Comments may be sent to dov@gilor.com.

An American Odyssey (Part 4)

Thursday, January 26th, 2012

“Remember the Alamo” was an important lesson in history class when I was a child and this was our first visit. It was a bit unimpressive but we enjoyed the History Channel movie about the Alamo in one of the rooms. Like at most important tourist sites, the Alamo gift shop was a major attraction. Fortunately, during our many tours, my wife, Barbara, decided to collect only magnets, which significantly limited our expenses. Our refrigerator and a nearby wall back home in Israel are festooned with dozens of magnets, mementos of our many trips.

The Riverwalk near the Alamo meandered along a circuitous route and gondola-like boats were available for hire. The area was scenic, but housed mainly restaurants that we could not eat at. We left the area after a short walk and drove to Junction, Texas, to spend the night.

Dov and Barbara at the Alamo.

One of the sad things we noted this past summer (but enjoyed anyway) was the scarcity of fellow travelers. The economic downturn seriously impacted vacation travel and not once did we have trouble finding lodging at our first choice, nor did we get tied up in a traffic jam. Remembering previous road trips, we were surprised by the very small numbers of visitors at important tourist sites. We had expected crowds, but there were none.

That evening, we enjoyed the Southern fried chicken we had purchased in Houston. On our trips we often stayed at Choice motels. We were usually satisfied with the quality of the rooms and we accumulated free nights. Unfortunately, the Roadway Inn in Junction was of such poor quality that even the owner realized the problems and he reduced our rates for the night.

On the road, we often stopped at a Wal-Mart and other supermarkets both to rest and to give the women a chance to shop. At most locations we found many products with OU certification and we were able to stock up on our snacks and breakfast cereals. Kosher ice cream was also available almost everywhere. We were also very pleased to find free Internet service at many locations around the country. Every day we Skyped our grandkids in Israel and were able to keep in touch with everyone. At the border with New Mexico, we again set our clocks back one hour. We had to keep track that we were now nine hours ahead of Israel time so that we knew when we could contact the family.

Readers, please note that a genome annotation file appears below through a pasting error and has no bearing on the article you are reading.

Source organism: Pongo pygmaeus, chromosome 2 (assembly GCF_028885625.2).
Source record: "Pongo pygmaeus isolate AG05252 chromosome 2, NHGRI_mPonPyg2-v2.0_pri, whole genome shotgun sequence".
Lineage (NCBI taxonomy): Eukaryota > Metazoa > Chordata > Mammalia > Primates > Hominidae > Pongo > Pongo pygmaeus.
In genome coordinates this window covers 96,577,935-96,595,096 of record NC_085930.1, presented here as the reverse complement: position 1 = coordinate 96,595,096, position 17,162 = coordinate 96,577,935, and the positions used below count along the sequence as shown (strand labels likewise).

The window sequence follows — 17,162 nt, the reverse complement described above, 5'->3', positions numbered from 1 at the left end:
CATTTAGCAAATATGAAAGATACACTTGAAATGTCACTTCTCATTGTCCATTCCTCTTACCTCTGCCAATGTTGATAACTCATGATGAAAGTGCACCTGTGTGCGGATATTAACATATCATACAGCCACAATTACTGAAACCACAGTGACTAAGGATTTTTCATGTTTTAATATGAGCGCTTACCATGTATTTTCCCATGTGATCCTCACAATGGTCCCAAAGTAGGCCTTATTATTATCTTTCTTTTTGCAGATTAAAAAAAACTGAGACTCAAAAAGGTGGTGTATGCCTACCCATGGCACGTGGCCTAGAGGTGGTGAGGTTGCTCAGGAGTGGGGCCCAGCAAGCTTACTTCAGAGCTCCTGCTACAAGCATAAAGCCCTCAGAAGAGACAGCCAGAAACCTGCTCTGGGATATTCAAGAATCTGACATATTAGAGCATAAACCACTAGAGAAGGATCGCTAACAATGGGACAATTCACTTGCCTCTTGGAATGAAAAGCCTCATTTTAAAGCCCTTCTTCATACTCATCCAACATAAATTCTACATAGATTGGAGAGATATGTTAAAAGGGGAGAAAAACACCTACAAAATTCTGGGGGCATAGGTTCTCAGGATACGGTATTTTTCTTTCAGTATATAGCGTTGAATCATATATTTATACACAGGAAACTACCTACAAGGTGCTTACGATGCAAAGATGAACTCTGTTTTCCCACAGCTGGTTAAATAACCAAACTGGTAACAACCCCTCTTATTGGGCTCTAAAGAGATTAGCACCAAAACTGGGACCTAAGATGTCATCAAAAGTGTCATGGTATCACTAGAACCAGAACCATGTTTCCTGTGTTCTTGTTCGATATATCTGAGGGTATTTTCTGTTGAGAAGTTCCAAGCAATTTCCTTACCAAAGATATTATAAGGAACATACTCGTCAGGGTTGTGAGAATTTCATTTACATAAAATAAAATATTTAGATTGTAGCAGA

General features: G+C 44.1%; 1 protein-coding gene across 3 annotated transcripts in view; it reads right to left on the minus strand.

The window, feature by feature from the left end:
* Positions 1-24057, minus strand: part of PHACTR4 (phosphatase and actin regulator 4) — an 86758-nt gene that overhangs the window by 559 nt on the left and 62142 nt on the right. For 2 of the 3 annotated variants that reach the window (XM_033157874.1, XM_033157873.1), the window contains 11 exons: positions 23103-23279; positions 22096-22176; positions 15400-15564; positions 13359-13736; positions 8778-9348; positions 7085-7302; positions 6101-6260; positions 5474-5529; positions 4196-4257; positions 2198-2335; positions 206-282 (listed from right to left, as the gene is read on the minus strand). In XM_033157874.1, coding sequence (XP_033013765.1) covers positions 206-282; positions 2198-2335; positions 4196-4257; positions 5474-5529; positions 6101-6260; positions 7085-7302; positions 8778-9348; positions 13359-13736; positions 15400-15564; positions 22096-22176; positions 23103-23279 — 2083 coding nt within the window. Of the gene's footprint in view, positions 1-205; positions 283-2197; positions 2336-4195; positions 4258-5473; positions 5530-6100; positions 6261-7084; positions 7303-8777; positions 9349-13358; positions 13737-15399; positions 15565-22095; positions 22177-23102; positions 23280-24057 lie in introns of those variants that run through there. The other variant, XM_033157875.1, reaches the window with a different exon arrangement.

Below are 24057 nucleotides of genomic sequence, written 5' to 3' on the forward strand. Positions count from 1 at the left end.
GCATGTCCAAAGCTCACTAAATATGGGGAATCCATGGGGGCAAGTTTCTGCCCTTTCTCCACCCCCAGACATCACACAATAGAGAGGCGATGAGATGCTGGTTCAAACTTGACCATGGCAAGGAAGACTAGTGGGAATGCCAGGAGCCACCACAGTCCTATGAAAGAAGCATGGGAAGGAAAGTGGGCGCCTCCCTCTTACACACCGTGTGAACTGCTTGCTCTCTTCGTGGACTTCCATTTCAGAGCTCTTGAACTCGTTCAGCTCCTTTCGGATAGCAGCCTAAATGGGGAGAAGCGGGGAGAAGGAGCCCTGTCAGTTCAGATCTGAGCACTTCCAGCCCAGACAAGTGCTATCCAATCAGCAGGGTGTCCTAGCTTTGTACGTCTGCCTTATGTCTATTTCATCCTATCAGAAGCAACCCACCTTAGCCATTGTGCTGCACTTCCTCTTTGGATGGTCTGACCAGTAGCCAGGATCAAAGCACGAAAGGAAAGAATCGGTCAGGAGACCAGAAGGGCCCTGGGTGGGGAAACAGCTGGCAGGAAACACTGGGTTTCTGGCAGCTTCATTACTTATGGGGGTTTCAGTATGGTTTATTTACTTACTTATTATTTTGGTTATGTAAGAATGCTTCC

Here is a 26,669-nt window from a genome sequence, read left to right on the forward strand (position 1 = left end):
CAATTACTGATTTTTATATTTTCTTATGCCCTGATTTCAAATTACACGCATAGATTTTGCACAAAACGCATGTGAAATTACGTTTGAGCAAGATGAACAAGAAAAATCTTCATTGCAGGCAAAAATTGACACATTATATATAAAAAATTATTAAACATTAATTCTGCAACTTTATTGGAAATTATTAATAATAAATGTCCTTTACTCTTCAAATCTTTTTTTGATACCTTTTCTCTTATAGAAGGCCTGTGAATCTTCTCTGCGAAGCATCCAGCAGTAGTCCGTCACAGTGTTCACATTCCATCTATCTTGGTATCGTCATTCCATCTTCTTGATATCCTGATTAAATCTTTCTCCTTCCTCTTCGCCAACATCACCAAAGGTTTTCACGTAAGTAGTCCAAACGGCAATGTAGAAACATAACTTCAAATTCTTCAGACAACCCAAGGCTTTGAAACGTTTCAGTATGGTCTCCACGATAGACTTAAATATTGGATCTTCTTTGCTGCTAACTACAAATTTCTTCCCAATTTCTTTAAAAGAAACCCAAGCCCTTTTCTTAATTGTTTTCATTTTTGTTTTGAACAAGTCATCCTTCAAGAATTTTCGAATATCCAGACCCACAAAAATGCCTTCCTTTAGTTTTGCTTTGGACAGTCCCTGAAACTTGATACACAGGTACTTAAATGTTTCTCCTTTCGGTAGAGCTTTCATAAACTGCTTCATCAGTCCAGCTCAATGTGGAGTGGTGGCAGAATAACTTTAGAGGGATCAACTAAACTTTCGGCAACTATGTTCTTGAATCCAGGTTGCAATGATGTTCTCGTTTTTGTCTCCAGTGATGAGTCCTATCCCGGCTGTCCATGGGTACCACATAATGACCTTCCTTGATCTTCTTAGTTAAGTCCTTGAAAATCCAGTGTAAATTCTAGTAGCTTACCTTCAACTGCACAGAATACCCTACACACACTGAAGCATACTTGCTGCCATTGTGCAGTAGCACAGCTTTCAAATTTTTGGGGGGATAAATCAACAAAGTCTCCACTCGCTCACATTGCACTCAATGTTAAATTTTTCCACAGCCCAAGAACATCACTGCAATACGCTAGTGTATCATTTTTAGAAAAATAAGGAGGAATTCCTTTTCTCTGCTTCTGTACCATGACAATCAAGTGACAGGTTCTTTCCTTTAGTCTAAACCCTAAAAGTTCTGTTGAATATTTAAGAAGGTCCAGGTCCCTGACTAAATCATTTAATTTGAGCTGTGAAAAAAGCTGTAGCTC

Barbara in Carlesbad Cavern.

It was hot in the South but between Sheffield and Ft. Stockton, Texas, we passed by a windmill farm and the air was delightfully cooler. Route 10 is a main highway crossing the South and we often drove on it. Our next stop was Carlsbad National Park. A recent forest fire had raged for more than a week and we witnessed some of the devastation on both sides of the road as we approached the park. The fire had only been extinguished just four days earlier and we were appalled by the destruction.

My brother, Avi, had a Golden Age park pass, which gave us free entrance to the national parks. We took the Carlsbad cave elevator down some 754 feet and walked for an hour and a half through the cool and exciting Big Room. It was an amazing experience as the cave was filled with stalactites and stalagmites and an incredible variety of other formations, all under the Guadalupe Mountains. The cave was one of the highlights of our trip. Our next stop would be the UFO Museum of Roswell, New Mexico. We were warned to avoid unidentified aberrations in the vicinity.

Comments may be sent to dov@gilor.com.

Printed from: http://www.jewishpress.com/indepth/columns/focus-israel/an-american-odyssey-chapter-4/2012/01/26/